Coles employees will be fitted with body-worn cameras as the in-store surveillance of shoppers continues to ramp up under the guise of preventing theft.

The Australian supermarket giant has announced it will be rolling out body-worn cameras for staff in 30 stores around the country, in addition to new cameras that record customers when scanning products for purchase, and smart gates that prevent people from leaving the store if they have not properly scanned an item.

Coles has said that these measures are designed to prevent theft and the abuse of its employees, but the increase in surveillance has led to concerns over privacy and whether it is a proportionate response to the issues.

A spokesperson for Coles said shoppers who are not misbehaving should not be concerned about the new surveillance measures.

“The majority of customers do the right thing,” the spokesperson said.

“Measures like this are for the ones who don’t.”

It comes soon after Coles reported a $1.1 billion annual profit, along with an increase in stock loss from theft.

The body-worn cameras will be only switched on during “threatening situations”, the Coles spokesperson said, and customers will be warned before this happens. The vision and audio captured by the cameras will be transferred live to a secure “monitoring centre” so an appropriate “emergency response” to be coordinated.

Coles rival Woolworths has been using similar technology since 2021, when it reported a doubling of assaults on staff. But after a year of using cameras to monitor shoppers, Woolworths still hadn’t updated its privacy policy to address this privacy-invasive practice.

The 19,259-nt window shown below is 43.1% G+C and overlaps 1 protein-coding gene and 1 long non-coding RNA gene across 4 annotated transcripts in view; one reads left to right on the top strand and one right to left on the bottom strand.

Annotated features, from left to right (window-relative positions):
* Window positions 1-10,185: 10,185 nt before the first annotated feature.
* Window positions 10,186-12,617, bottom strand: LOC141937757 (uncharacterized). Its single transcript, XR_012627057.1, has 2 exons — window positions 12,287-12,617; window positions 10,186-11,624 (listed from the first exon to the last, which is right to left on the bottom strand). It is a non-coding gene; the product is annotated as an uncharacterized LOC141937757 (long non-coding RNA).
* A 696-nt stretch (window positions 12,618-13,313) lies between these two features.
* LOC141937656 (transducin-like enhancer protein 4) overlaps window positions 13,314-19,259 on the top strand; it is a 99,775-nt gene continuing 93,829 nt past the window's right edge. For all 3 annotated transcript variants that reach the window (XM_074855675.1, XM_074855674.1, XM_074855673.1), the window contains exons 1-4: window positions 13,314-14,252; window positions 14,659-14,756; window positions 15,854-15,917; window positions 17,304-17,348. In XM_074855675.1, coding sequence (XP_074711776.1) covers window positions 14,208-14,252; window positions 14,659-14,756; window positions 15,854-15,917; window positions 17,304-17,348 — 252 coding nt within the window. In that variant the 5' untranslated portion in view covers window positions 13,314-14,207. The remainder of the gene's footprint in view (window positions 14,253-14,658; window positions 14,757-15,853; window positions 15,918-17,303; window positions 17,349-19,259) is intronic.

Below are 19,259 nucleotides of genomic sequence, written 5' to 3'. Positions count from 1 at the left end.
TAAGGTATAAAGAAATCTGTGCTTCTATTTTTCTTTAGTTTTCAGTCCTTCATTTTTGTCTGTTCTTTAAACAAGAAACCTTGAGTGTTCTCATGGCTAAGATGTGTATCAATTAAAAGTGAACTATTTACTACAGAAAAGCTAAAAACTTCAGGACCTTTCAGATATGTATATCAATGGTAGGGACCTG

A spokesperson for the company said that the use of body-worn cameras has led to a “substantial reduction in the amount of abuse and physical incidents” faced by Woolworths employees.

Woolworths is also using cameras to monitor shoppers at self-service counters, and image-recognition technology and overhead cameras to detect the product being scanned by a shopper.

Shop, Distributive and Allied Employees’ Association secretary Josh Peak said that body-worn cameras should only be used for combating abuse, not for preventing shoplifting.

“There are many better ways to prevent shoplifting,” Peak told ABC News.

“We don’t want any suggestion that workers are some kind of mobile security camera - that’s where we can absolutely see this actually causing violence and abuse.”

Digital rights advocates have also raised concerns with the scheme, with Australian Privacy Foundation vice-chair Dr Monique Mann saying that the underlying causes of shoplifting should be addressed instead.

“I think Coles should perhaps consider other approaches that do not default to surveillance,” Mann told

“People are struggling. At the same time, Coles and Woolworths are recording massive profits amid a cost of living crisis. Maybe they should think about that and try to alleviate cost of living pressures rather than just expand surveillance for their profits.”

Along with the body-worn cameras, Coles is also rolling out new checkout cameras and smart gates which will automatically lock to prevent a shopper from leaving if they haven’t accurately scanned an item.

Other retail giants have also recently turned to technology in an attempt to prevent shoplifting and abuse of their staff.

Last year Bunnings and Kmart were forced to pause the use of facial recognition technology in stores after widespread backlash and an investigation by the Privacy Commissioner. The stores were found to be using facial recognition in stores without the express consent from customers for the purpose of “preventing criminal activity”.